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Under new Travis County policy, anyone accused of family violence must surrender guns while on bond

The new policy particularly targets those accused of family violence.

AUSTIN, Texas — In order to address gun violence in the Austin area, the Travis County district attorney has announced a new policy that aims to restrict gun access to many people who are out on bond for a crime.

Travis County District Attorney Jose Garza announced May 12 that for a wide variety of cases, defendants will be required to surrender guns as a condition of their bond. They will also be required to not be in possession of a gun while on bond.

In particular, Garza is targeting those accused in family violence cases, because they are "particularly at risk" of using a gun to injure or kill someone.

"In 2019, in Texas, 185 Texans were killed by their intimate partners in 2019," the Office of the District Attorney stated. "Of those deaths, 63% of men and 53% of women used a firearm to commit a homicide."

“All of our criminal prosecutors have been trained on the new policy and lethality assessment to ensure that we are quickly identifying cases that pose a public safety concern,” said Travis County Attorney Delia Garza. “Timely relinquishment of firearms is an essential dynamic of violence prevention. We must work together to ensure that individuals subject to a weapon forfeiture order surrender their firearms immediately.”

Here's a breakdown of the following situations where a defendant will be required to surrender guns as part of their bond:

  • All family violence cases, regardless of whether a firearm was used in the instant offense
  • All cases where a firearm was used in the course of the offense
  • Any case where the victim has reason to believe that the defendant has a firearm and is concerned that the firearm will be used against the victim or another person
  • Any case where the defendant has made threats of violence against another person or entity
  • Any case where competence is at issue or concerns have been raised about that the defendant is suicidal or exhibiting other signs of a mental health disorder or disease that brings into question the safety of firearm possession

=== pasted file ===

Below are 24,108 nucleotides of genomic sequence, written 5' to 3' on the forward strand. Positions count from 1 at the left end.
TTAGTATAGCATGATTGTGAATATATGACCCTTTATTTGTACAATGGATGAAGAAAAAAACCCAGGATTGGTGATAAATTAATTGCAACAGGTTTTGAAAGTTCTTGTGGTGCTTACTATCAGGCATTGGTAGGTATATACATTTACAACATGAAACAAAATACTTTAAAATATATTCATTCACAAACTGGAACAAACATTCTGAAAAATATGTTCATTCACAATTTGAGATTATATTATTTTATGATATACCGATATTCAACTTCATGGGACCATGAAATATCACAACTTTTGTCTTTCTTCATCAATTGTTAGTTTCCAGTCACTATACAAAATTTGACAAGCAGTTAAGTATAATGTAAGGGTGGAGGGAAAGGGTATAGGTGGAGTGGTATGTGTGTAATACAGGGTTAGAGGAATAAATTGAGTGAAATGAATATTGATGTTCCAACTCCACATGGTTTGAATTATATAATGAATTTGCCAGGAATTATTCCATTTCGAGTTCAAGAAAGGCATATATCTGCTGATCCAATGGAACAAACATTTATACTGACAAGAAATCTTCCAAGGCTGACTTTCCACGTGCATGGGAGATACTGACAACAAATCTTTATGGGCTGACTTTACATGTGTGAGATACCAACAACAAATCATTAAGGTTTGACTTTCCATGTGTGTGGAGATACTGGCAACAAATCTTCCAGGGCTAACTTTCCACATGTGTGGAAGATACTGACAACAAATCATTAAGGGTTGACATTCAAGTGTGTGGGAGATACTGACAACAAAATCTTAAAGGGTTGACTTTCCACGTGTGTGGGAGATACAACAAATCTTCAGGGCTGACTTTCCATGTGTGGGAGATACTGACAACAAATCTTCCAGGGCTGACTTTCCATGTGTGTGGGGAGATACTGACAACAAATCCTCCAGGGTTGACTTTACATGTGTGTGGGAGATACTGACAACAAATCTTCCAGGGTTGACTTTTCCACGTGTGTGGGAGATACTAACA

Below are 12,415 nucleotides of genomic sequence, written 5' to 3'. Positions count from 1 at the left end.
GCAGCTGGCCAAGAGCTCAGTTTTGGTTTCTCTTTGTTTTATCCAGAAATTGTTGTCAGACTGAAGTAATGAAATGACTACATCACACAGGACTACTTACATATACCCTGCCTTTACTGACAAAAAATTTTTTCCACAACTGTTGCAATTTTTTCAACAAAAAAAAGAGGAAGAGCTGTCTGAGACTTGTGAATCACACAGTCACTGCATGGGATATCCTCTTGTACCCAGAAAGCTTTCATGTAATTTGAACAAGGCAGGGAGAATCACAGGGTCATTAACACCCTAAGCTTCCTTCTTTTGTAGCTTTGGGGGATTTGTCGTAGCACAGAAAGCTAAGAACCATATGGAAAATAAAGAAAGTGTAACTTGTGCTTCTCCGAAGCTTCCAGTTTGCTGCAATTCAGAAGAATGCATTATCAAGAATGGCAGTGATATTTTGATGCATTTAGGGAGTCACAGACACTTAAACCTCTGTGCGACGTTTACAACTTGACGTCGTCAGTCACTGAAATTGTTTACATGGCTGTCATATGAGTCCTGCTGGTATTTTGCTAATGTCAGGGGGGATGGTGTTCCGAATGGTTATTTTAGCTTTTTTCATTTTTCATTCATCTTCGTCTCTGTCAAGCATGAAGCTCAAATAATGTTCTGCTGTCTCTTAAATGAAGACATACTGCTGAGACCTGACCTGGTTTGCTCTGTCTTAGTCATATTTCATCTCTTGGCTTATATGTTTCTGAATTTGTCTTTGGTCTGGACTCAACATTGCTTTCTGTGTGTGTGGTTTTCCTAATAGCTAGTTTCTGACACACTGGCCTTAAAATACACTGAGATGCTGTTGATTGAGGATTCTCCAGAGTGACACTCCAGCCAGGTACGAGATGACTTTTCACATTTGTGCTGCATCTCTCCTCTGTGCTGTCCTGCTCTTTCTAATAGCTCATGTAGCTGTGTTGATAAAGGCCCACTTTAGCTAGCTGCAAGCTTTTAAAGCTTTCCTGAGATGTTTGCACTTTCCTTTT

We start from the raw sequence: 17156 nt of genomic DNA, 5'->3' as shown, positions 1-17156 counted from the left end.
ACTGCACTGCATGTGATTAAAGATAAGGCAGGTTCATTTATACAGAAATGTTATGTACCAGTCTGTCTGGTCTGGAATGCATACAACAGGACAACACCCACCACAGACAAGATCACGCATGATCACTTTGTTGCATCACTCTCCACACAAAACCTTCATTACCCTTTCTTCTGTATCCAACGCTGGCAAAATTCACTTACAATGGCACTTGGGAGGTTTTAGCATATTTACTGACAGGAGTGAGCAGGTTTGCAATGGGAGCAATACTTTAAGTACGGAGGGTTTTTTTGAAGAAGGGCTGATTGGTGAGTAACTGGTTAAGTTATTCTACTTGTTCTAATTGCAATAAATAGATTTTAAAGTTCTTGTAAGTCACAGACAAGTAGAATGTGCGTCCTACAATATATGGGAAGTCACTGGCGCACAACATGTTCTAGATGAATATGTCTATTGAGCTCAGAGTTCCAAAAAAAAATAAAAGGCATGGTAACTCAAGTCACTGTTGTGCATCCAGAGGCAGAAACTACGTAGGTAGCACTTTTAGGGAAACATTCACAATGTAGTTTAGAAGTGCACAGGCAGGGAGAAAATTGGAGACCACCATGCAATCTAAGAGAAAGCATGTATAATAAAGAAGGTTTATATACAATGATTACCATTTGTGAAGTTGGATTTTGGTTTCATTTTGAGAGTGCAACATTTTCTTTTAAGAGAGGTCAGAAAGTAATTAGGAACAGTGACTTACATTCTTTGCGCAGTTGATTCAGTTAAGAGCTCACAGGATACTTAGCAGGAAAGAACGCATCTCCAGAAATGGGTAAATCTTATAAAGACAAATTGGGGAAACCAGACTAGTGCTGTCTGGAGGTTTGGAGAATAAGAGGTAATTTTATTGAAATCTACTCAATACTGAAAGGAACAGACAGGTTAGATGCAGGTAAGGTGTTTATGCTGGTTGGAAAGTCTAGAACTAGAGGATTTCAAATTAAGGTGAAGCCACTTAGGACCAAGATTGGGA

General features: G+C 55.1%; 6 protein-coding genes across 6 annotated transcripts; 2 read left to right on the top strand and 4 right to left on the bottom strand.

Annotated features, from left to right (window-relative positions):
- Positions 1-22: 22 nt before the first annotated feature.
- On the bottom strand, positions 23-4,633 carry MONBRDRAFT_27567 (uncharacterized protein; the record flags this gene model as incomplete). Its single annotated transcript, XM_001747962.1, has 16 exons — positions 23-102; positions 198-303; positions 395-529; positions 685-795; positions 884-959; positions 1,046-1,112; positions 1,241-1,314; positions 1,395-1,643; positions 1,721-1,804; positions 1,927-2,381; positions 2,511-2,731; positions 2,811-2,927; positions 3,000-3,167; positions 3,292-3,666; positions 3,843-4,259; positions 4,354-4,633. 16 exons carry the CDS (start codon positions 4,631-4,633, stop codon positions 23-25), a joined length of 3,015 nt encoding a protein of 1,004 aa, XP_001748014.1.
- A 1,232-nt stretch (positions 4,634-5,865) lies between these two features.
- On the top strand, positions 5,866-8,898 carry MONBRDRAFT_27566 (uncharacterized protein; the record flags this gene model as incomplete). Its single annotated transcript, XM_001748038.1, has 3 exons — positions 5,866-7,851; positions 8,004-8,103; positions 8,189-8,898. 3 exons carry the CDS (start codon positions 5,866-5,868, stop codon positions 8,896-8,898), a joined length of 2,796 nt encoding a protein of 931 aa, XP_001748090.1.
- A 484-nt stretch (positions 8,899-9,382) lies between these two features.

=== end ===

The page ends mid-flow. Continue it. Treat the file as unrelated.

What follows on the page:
• Any case, even if not within the above scenarios, where an ADA believes that a firearm surrender is necessary for public safety

If a defendant about to be released on bond meets any of those requirements, their bond will require that their license to carry a gun be suspended. Defendants will also be required to surrender all guns and not have guns on their person while the case is pending. 

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If a defendant violates that bond order, their bond could be revoked.

”This firearm surrender policy has finally come to fruition thanks to the County and District Attorney’s offices,” said Precinct 5 Constable Carlos Lopez. “I look forward to working together in conjunction with all other city and county agencies to do everything we can to keep families safe.”

Recently, a former Travis County detective was arrested after he was accused of shooting and killing his ex-wife, daughter and his daughter's boyfriend. Stephen Nicholas Broderick was out on bond on a charge of sexual assault of a child. His GPS tracking device was removed months before their deaths, even as his daughter and ex-wife had said they feared for their safety.

According to the Austin Police Department's most recent gun violence report, which addresses the fourth quarter of 2020, violence has risen steadily over the past few years along with Austin's population boom. An initiative commissioned by now-interim Austin police chief Joe Chacon could play a role in how the APD addresses recent increases in gun violence.

WATCH: Texas Senate approves permitless carry bill

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